Did you hear about the furor at the New York Times over “Op-eds?” This distinguished paper published “Op-eds” by Russian leader Vladimir Putin, the Taliban (a cousin of ISIS in Afghanistan), and a US Senator from Arkansas. After an uproar, the Editor in charge of op-eds was fired.
Can you guess which op-ed author created the uproar? Well, it was not the Communist. It was not the Muslim terrorist. Yes, a Republican Senator caused the furor. Oh, it was not the readers who were furious; it was the employees!
In 1932 “I” had my own dispute with the paper. The NY Times syndicated my daily and weekly columns, but the Editor took exception to my comments. He did not like that I insisted European countries repay the money they borrowed from us to fund the World War (“Pay or Default”). In my own way I responded to his editorial in my next syndicated article:
“I would like to state to the readers of THE NEW YORK TIMES that I am in no way responsible for the editorial or political policy of this paper. I allow them free reign as to their opinion, so long as it is within the bounds of good subscription gathering. But I want it distinctly understood that their policy may be in direct contrast to mine. Their editorials may be put in purely for humor, or just to fill space. Every paper must have its various entertaining features, and their editorials are not always to be taken seriously, and never to be construed as my policy.” DT #1979, Dec. 7, 1932
(Adolph Simon Ochs was the Publisher back then, and his great-grandson, A. G. Sulzberger, is the Publisher today.)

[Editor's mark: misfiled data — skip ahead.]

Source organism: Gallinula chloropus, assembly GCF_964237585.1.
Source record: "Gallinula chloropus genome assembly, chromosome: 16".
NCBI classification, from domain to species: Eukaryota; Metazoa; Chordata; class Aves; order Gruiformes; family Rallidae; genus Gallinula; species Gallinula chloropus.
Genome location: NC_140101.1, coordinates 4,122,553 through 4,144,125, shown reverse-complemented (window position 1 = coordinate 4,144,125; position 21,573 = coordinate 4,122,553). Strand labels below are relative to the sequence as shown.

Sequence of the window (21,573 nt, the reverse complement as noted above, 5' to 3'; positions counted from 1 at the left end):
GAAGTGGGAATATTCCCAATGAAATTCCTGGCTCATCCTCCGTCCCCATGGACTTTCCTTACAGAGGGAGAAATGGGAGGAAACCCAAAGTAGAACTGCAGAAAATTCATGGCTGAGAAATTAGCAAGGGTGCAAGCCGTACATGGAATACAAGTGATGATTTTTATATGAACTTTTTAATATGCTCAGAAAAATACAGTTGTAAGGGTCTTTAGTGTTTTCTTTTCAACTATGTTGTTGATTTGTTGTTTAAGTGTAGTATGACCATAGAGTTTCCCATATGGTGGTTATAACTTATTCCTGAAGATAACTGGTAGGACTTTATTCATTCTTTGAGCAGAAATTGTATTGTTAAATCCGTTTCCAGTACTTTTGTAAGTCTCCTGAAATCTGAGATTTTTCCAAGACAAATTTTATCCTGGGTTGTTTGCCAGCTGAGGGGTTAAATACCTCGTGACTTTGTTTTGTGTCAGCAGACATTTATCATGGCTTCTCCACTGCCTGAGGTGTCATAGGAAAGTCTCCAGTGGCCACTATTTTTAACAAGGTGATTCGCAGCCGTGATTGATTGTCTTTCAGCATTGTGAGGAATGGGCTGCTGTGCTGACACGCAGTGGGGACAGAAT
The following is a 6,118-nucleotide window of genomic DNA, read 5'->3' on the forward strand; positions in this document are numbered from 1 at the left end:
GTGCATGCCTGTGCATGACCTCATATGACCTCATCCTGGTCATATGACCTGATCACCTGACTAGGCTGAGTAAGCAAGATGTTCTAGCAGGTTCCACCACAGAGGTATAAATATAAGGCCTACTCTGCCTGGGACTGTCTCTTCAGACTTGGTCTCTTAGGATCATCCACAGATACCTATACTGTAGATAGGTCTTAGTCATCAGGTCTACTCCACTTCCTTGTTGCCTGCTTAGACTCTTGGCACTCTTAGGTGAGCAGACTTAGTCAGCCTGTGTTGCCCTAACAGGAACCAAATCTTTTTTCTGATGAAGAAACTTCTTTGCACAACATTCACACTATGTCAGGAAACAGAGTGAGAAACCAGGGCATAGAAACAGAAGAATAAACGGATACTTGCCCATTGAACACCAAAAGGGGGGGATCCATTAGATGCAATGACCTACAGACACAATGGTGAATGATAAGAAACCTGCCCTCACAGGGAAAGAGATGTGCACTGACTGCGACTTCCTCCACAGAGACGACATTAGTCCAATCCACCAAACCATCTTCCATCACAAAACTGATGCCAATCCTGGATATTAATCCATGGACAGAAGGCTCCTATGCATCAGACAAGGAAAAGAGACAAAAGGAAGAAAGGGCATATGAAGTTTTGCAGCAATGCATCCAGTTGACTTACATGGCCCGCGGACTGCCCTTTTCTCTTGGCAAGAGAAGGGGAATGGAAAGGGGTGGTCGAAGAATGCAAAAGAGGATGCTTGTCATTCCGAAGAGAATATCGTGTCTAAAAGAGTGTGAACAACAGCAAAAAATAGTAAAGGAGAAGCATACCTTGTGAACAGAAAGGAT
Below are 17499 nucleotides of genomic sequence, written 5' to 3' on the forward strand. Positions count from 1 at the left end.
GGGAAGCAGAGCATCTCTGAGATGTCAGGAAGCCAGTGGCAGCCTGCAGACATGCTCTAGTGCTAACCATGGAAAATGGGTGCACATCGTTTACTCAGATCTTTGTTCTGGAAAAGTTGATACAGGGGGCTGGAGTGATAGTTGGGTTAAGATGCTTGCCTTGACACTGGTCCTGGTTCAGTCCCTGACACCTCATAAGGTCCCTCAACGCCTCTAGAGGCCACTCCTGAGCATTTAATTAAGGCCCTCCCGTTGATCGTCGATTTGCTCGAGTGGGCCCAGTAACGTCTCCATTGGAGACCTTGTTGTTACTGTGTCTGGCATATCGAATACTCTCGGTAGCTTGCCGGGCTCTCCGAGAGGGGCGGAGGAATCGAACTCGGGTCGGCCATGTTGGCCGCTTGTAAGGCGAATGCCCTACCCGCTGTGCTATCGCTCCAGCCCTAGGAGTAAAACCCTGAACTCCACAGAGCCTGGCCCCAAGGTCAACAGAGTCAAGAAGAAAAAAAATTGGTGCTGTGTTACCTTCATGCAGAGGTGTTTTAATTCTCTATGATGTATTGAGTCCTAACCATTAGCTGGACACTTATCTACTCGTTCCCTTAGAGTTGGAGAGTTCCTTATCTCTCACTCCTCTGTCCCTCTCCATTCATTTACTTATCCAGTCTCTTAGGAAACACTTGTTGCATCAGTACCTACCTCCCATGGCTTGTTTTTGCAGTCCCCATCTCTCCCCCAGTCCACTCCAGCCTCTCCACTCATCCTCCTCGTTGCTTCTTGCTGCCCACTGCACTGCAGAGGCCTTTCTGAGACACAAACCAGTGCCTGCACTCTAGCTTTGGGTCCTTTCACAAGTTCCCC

Have you noticed there is a distinct difference between “peaceful protesters” and “rioters/looters?” Of course you do. Does that make you wonder why many newscasters and public officials do not distinguish between them?
I don’t think it was peaceful protesters who burned a police headquarters in Minneapolis, stole Rolex watches worth $2.5 million from a jewelry store in Beverly Hills, ransacked the iconic Macy’s store in New York, or destroyed/vandalized thousands of businesses and government properties. By the way, I think the police will keep an eye on pawn shops and eBay to track down the thieves. That assumes mayors and council members do not eliminate the police.
“Defund the Police” is a new theme among some mayors (including the one in Washington, DC) and other Democrats. Gee, I hope Joe Biden does not allow that to be his slogan for November. That would be as disastrous as the one used by Democrats 96 years ago: “(In 1924, John W. Davis) foolishly ran on Honesty, and I told him at the time he would never get anywhere on it. It was too radical for Politics. Mr. Coolidge ran on Common Sense and the returns showed that there was 8 million people in the United States who had Common Sense enough not to believe that there was Honesty in politics.” WA #101, Nov. 16, 1924
Will Rogers was quarter-blood Cherokee. He is famous for saying, “I never met a man I didn’t like.” Today, he would say “person.”